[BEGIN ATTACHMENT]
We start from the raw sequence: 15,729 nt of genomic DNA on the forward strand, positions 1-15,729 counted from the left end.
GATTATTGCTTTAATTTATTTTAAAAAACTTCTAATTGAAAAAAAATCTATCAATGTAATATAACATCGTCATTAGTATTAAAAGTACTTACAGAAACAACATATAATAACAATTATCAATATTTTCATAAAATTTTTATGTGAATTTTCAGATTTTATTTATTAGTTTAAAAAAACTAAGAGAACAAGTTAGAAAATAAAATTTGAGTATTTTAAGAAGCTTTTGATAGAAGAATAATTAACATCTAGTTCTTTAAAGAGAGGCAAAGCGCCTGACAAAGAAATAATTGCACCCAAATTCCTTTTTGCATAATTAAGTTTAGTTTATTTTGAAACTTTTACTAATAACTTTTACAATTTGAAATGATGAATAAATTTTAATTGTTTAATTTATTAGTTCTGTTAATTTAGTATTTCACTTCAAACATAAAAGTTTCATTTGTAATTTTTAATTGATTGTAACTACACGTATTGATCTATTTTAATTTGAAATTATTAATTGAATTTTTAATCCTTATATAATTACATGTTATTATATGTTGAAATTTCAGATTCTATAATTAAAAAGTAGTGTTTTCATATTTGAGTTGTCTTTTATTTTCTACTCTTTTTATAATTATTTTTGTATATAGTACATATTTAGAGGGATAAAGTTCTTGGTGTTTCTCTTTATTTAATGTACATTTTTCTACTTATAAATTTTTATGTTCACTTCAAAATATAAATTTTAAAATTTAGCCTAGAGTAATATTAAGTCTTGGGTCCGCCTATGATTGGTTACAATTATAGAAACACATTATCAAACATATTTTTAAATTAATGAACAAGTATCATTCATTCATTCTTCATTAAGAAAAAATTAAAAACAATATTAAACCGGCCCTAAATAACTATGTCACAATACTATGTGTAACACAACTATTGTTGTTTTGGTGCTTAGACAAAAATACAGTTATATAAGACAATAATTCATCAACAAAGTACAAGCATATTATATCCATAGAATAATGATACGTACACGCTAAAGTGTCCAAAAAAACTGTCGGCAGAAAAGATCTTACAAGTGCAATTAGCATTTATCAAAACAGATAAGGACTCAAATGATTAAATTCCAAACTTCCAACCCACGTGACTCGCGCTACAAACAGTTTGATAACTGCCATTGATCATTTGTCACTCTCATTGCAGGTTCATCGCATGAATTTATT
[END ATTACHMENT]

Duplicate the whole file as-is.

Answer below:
We start from the raw sequence: 15,729 nt of genomic DNA on the forward strand, positions 1-15,729 counted from the left end.
GATTATTGCTTTAATTTATTTTAAAAAACTTCTAATTGAAAAAAAATCTATCAATGTAATATAACATCGTCATTAGTATTAAAAGTACTTACAGAAACAACATATAATAACAATTATCAATATTTTCATAAAATTTTTATGTGAATTTTCAGATTTTATTTATTAGTTTAAAAAAACTAAGAGAACAAGTTAGAAAATAAAATTTGAGTATTTTAAGAAGCTTTTGATAGAAGAATAATTAACATCTAGTTCTTTAAAGAGAGGCAAAGCGCCTGACAAAGAAATAATTGCACCCAAATTCCTTTTTGCATAATTAAGTTTAGTTTATTTTGAAACTTTTACTAATAACTTTTACAATTTGAAATGATGAATAAATTTTAATTGTTTAATTTATTAGTTCTGTTAATTTAGTATTTCACTTCAAACATAAAAGTTTCATTTGTAATTTTTAATTGATTGTAACTACACGTATTGATCTATTTTAATTTGAAATTATTAATTGAATTTTTAATCCTTATATAATTACATGTTATTATATGTTGAAATTTCAGATTCTATAATTAAAAAGTAGTGTTTTCATATTTGAGTTGTCTTTTATTTTCTACTCTTTTTATAATTATTTTTGTATATAGTACATATTTAGAGGGATAAAGTTCTTGGTGTTTCTCTTTATTTAATGTACATTTTTCTACTTATAAATTTTTATGTTCACTTCAAAATATAAATTTTAAAATTTAGCCTAGAGTAATATTAAGTCTTGGGTCCGCCTATGATTGGTTACAATTATAGAAACACATTATCAAACATATTTTTAAATTAATGAACAAGTATCATTCATTCATTCTTCATTAAGAAAAAATTAAAAACAATATTAAACCGGCCCTAAATAACTATGTCACAATACTATGTGTAACACAACTATTGTTGTTTTGGTGCTTAGACAAAAATACAGTTATATAAGACAATAATTCATCAACAAAGTACAAGCATATTATATCCATAGAATAATGATACGTACACGCTAAAGTGTCCAAAAAAACTGTCGGCAGAAAAGATCTTACAAGTGCAATTAGCATTTATCAAAACAGATAAGGACTCAAATGATTAAATTCCAAACTTCCAACCCACGTGACTCGCGCTACAAACAGTTTGATAACTGCCATTGATCATTTGTCACTCTCATTGCAGGTTCATCGCATGAATTTATT